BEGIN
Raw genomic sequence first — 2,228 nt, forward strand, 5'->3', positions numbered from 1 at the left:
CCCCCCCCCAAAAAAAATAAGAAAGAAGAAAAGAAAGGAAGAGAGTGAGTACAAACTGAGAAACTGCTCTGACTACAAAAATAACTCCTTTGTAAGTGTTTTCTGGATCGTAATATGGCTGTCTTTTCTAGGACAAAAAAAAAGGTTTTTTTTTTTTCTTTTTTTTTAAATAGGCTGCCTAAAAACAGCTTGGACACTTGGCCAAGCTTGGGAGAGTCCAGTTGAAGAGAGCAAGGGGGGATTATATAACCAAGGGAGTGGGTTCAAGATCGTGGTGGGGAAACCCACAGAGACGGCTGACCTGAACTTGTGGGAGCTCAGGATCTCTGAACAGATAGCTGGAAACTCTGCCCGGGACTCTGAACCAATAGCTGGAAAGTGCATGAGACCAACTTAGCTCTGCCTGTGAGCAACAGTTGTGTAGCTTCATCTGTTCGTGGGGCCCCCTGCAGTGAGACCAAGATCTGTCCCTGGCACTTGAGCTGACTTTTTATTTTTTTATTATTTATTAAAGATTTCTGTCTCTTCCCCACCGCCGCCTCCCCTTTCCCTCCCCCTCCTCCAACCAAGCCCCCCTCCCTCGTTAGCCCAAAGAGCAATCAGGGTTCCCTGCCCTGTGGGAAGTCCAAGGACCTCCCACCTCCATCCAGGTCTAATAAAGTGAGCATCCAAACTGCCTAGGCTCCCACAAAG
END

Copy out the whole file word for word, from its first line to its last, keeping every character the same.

Raw genomic sequence first — 2,228 nt, forward strand, 5'->3', positions numbered from 1 at the left:
CCCCCCCCCAAAAAAAATAAGAAAGAAGAAAAGAAAGGAAGAGAGTGAGTACAAACTGAGAAACTGCTCTGACTACAAAAATAACTCCTTTGTAAGTGTTTTCTGGATCGTAATATGGCTGTCTTTTCTAGGACAAAAAAAAAGGTTTTTTTTTTTTCTTTTTTTTTAAATAGGCTGCCTAAAAACAGCTTGGACACTTGGCCAAGCTTGGGAGAGTCCAGTTGAAGAGAGCAAGGGGGGATTATATAACCAAGGGAGTGGGTTCAAGATCGTGGTGGGGAAACCCACAGAGACGGCTGACCTGAACTTGTGGGAGCTCAGGATCTCTGAACAGATAGCTGGAAACTCTGCCCGGGACTCTGAACCAATAGCTGGAAAGTGCATGAGACCAACTTAGCTCTGCCTGTGAGCAACAGTTGTGTAGCTTCATCTGTTCGTGGGGCCCCCTGCAGTGAGACCAAGATCTGTCCCTGGCACTTGAGCTGACTTTTTATTTTTTTATTATTTATTAAAGATTTCTGTCTCTTCCCCACCGCCGCCTCCCCTTTCCCTCCCCCTCCTCCAACCAAGCCCCCCTCCCTCGTTAGCCCAAAGAGCAATCAGGGTTCCCTGCCCTGTGGGAAGTCCAAGGACCTCCCACCTCCATCCAGGTCTAATAAAGTGAGCATCCAAACTGCCTAGGCTCCCACAAAG